Last week, the Swedish Government has decided to commit a squadron of Gripens fighter jets as well as a mine-sweeping warship to the NATO Response Force (NRF) by 2014, with eight more fighter jets joining the allied force by 2015.
NRF is a multinational force made up of 25,000 troops that can be quickly deployed and act as a stand-alone force in case of need.
What is more, along with Norwegian and Finnish fighter jets, Swedish aircraft will take part in the Iceland Fighter Meet 2014 (IFM14), that is scheduled from Feb. 3 to Feb. 21, 2014 and is part of the concurrent Iceland Air Policing mission (ISLAPS).
The increasing cooperation between Sweden and NATO is somehow tied to the aggressive posture of the Russians in the Baltic Sea area: even if close encounters have always occurred they have become a bit more frequent during the last year, with simulated attacks in March, April, June, and October, that have sparked some concern.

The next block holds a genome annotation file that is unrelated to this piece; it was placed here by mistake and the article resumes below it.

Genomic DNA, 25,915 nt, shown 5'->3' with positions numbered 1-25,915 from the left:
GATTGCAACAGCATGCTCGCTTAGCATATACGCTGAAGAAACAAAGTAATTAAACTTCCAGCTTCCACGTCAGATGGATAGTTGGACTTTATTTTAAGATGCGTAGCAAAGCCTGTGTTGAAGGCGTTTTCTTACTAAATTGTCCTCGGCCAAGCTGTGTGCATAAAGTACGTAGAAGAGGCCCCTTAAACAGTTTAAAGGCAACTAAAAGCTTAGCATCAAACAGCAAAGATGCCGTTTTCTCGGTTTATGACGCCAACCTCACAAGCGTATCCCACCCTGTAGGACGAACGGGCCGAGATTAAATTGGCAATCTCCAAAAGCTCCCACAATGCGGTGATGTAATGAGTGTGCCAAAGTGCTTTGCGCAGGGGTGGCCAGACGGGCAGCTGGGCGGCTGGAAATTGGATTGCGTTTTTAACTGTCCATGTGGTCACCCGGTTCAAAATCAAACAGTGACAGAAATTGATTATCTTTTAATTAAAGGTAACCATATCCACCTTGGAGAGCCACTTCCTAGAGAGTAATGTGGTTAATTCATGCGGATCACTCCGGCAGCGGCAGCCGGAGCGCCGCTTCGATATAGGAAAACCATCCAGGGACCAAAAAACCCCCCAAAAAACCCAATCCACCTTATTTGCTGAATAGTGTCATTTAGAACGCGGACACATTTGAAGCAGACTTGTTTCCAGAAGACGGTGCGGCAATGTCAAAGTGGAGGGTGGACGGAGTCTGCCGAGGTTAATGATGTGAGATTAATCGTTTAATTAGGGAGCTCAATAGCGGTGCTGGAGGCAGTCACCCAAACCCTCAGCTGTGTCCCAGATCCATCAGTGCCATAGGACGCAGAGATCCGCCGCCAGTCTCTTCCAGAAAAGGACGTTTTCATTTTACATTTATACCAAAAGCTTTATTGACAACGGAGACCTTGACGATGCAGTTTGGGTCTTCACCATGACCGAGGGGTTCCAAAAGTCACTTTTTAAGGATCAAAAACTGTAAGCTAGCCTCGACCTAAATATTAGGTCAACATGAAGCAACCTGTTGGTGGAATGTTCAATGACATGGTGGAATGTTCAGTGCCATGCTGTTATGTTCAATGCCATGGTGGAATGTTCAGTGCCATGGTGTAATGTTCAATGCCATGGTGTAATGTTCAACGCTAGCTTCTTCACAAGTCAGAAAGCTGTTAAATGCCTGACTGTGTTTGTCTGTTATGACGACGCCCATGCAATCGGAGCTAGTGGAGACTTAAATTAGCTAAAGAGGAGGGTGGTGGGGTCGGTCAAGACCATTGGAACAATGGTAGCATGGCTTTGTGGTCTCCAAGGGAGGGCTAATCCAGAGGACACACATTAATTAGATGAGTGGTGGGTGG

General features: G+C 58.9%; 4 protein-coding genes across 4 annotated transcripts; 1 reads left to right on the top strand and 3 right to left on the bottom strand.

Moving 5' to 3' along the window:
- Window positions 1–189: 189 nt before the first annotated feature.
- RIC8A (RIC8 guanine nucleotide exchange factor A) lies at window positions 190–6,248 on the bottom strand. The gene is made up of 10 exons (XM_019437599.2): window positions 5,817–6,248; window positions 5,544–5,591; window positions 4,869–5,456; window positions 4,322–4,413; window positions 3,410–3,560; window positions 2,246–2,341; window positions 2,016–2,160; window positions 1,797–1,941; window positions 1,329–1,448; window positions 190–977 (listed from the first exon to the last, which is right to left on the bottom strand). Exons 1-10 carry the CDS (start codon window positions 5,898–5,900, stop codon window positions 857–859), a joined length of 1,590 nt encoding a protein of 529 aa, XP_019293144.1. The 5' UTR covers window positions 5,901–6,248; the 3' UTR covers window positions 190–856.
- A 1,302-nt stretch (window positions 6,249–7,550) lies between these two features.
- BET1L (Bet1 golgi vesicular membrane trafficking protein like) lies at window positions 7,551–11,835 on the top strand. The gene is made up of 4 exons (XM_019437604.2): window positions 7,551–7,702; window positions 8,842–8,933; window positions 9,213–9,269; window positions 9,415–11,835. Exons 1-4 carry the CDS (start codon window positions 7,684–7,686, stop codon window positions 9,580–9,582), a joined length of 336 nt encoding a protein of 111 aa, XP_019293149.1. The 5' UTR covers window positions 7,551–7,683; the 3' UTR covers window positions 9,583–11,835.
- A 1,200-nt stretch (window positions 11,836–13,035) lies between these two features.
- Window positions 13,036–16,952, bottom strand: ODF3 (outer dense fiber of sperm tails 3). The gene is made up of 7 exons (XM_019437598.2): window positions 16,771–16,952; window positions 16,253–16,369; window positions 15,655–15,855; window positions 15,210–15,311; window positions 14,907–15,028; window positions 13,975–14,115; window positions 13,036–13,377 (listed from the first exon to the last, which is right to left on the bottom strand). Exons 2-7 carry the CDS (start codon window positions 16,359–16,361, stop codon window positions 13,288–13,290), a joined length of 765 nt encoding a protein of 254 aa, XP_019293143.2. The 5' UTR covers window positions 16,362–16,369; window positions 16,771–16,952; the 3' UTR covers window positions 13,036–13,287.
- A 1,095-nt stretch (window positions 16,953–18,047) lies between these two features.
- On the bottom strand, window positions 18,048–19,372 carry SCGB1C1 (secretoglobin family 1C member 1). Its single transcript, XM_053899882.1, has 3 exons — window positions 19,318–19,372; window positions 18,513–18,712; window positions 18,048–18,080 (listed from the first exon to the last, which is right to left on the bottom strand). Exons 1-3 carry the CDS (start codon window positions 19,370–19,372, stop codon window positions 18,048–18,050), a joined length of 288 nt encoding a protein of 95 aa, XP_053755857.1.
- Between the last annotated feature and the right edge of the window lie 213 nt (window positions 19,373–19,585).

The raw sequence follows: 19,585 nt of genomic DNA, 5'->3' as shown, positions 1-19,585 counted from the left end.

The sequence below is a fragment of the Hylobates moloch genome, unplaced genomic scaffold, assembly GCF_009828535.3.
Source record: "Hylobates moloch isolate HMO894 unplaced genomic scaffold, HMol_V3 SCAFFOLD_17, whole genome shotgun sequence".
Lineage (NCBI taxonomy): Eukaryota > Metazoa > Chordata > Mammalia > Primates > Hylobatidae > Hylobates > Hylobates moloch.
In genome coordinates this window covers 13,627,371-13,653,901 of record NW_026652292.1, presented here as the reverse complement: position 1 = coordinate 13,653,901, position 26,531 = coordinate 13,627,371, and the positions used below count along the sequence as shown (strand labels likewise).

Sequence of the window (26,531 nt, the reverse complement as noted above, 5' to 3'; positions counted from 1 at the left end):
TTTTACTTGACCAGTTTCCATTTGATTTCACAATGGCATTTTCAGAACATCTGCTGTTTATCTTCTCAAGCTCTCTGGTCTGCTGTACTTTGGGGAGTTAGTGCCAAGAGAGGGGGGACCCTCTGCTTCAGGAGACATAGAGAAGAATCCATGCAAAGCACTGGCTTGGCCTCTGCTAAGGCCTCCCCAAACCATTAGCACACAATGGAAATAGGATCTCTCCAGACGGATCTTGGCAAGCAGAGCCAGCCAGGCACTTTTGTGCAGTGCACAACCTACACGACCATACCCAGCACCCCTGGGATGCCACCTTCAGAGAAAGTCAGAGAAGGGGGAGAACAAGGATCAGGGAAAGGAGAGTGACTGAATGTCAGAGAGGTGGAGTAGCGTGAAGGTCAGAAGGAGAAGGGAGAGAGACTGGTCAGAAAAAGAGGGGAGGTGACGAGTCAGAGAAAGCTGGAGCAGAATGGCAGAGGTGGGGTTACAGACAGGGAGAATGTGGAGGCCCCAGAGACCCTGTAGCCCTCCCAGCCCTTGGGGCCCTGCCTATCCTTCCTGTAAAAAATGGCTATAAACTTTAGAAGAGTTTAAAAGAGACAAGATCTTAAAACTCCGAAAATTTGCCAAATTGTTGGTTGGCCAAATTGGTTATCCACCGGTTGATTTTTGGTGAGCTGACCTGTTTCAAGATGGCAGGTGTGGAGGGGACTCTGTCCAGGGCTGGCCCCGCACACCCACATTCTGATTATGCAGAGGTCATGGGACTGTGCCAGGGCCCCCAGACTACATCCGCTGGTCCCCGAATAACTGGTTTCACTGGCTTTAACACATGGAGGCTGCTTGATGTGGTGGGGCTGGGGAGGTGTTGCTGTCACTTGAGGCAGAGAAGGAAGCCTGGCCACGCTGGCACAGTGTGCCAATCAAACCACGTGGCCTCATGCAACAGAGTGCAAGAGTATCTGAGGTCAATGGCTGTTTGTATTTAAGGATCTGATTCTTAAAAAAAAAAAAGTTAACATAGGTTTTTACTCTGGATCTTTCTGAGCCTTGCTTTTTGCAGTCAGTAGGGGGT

The Gripens in the NATO QRF will act towards greater degree of interoperationability of Swedish forces with NATO. JAS-39s have already taken part in the 2011 Libya Air War.
However, despite the always shrinking defense budget and fewer active units Sweden is not to enter the North Atlantic alliance in the foreseeable future: only 32% of Swedes are for NATO membership, while 40% are against, according to a poll from May 2013.
Written with David Cenciotti
Image credit: SAAB/Eduard Isch